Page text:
Country of Origin: China
Leaf Appearance: whole buds, covered in downy hair
Steep time: 30 seconds
Water Temperature: 180 degrees
Preparation Method: glass gaiwan
Liquor: pale gold
Time flies really flies when you’re having fun but it’s still hard to believe that it has been six years since I have written about anything from my friends at Arbor Teas. This blog and my own journey with tea have changed so much in that time. The last batch of samples included teas like masala chai and earl gray. There’s nothing wrong with flavored teas but my tastes have changed quite a bit since then. The focus of the blog has shifted to the unflavored and unblended end of the spectrum. I’m looking forward to sharing some of Arbor Teas’ current offerings with you all here.
The leaves of this tea were wonderfully fuzzy and soft. There’s something about silver needle that always makes me wish I could shrink down and jump into it. There were a large number of hairs in the brewed tea even after filtering. Tiny hairs on your tea might sound off-putting but trust me, they are a very good thing. The technical term for these appendages is trichomes and they protect the delicate buds from damage. Trichomes usually fall of tea leaves during processing but white teas are able to retain them because they are treated much more delicately.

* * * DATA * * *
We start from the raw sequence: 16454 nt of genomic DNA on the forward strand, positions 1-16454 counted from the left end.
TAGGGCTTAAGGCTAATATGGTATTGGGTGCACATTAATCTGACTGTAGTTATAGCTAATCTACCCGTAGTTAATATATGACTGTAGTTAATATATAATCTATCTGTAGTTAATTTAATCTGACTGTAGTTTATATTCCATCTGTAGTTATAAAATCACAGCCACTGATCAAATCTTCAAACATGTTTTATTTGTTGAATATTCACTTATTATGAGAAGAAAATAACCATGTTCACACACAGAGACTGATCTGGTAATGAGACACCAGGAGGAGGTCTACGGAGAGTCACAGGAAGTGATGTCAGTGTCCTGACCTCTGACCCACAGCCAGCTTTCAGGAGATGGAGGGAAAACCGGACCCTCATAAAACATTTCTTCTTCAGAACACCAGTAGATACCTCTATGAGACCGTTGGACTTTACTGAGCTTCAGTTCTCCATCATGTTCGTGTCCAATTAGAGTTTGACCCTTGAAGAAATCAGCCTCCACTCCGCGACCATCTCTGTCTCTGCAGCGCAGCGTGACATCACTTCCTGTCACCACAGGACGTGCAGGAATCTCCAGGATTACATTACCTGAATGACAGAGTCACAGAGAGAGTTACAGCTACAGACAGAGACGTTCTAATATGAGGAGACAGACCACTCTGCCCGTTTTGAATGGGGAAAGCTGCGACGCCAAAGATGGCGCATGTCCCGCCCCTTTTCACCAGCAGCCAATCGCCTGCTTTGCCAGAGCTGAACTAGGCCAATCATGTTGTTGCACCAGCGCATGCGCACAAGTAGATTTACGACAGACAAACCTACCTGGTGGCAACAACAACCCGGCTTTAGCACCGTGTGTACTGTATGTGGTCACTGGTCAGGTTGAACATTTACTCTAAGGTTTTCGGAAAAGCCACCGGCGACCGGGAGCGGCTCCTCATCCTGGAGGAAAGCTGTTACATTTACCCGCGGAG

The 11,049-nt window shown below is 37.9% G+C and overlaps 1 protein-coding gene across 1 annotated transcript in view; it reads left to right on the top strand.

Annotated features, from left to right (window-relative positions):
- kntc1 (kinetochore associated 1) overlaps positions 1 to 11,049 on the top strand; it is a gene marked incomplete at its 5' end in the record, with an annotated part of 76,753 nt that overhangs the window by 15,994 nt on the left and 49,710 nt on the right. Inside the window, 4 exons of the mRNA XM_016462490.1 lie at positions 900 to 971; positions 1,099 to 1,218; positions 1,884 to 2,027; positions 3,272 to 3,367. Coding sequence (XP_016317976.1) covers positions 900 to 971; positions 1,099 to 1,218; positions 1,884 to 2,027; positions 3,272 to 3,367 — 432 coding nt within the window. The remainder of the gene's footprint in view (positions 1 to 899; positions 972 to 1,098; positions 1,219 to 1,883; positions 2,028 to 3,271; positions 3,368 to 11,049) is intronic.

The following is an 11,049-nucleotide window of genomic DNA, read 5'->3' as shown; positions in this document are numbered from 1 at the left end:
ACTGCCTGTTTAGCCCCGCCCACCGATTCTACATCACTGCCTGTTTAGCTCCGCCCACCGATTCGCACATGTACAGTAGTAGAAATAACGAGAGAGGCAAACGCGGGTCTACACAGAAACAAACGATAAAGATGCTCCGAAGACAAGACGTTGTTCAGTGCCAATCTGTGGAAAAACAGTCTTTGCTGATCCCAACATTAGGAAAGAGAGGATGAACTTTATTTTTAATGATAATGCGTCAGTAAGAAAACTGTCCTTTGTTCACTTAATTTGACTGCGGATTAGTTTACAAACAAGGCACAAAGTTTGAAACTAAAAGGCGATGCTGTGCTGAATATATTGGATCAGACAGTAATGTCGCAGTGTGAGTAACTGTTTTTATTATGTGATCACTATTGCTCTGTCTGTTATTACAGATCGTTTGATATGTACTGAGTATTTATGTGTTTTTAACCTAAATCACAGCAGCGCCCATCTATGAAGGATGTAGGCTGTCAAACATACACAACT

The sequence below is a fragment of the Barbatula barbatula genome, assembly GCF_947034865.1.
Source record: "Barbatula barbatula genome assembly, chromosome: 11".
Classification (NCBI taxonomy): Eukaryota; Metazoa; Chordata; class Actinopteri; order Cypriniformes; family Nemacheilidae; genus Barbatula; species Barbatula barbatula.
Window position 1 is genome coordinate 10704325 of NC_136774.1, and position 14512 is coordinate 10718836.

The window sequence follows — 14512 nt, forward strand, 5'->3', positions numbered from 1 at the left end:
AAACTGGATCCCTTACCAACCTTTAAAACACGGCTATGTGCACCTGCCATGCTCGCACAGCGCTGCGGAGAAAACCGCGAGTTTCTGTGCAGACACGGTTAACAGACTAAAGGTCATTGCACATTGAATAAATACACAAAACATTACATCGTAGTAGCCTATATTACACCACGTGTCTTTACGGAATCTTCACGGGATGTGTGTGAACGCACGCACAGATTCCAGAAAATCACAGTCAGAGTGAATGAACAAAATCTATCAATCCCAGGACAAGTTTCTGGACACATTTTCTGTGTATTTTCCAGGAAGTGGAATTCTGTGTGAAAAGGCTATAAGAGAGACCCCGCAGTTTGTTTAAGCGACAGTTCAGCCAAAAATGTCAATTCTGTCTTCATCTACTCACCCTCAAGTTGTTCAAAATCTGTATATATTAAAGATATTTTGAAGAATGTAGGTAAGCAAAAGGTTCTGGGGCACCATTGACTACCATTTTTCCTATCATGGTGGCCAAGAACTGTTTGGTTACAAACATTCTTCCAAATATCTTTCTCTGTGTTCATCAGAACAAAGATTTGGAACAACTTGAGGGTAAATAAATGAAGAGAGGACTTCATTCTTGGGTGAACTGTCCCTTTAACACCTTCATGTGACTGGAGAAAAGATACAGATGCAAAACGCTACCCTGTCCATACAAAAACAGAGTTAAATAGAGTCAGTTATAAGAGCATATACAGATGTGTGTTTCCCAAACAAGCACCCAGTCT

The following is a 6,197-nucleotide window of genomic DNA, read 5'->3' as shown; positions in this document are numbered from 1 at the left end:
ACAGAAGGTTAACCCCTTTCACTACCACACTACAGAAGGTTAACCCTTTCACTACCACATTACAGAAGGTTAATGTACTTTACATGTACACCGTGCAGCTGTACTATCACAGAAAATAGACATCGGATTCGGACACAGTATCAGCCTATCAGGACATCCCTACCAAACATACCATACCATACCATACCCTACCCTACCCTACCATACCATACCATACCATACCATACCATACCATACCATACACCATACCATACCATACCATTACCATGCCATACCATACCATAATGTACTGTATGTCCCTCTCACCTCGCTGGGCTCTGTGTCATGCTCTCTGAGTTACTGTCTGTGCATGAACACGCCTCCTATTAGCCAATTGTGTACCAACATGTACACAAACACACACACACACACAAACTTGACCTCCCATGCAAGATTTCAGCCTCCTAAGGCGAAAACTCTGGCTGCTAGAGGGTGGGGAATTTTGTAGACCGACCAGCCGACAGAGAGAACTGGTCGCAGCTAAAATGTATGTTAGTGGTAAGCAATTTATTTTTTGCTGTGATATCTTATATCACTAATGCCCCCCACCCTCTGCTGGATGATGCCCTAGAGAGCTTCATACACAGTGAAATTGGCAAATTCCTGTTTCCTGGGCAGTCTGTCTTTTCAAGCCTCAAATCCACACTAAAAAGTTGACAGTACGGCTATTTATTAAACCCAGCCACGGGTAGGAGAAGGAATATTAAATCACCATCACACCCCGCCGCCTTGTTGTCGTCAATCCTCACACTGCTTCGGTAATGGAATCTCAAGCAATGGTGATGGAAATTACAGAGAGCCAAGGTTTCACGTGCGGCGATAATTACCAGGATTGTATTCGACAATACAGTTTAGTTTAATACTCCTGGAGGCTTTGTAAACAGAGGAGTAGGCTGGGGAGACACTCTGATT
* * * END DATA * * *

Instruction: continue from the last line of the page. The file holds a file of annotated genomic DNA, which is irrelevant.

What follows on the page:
This tea was sourced from the Guoyang Shanhugang Tea Project in Fujian. Silver needle can be very delicate so it’s important to take your time and focus when tasting them. Sipping lukewarm water or nibbling on a plain, salty cracker can help wake your taste buds up a bit as well. This one was no different. A honey-like aroma gave way to meadowy floral notes. There was a pleasant lingering sweetness in the aftertaste. There was no bitterness or astringency, even when the brewing parameters are pushed a bit. While it was very nice using the vendor’s brewing recommendation, gongfu was definitely the way to go for me.
One really cool thing about Arbor Teas (besides their wonderful tea) is that their labels and packaging are made out of backyard compostable material. Not only that but their entire catalog is certified organic (with a good portion being Fair Trade to boot!). I love their commitment to sustainability and hope that more companies follow their example in the future.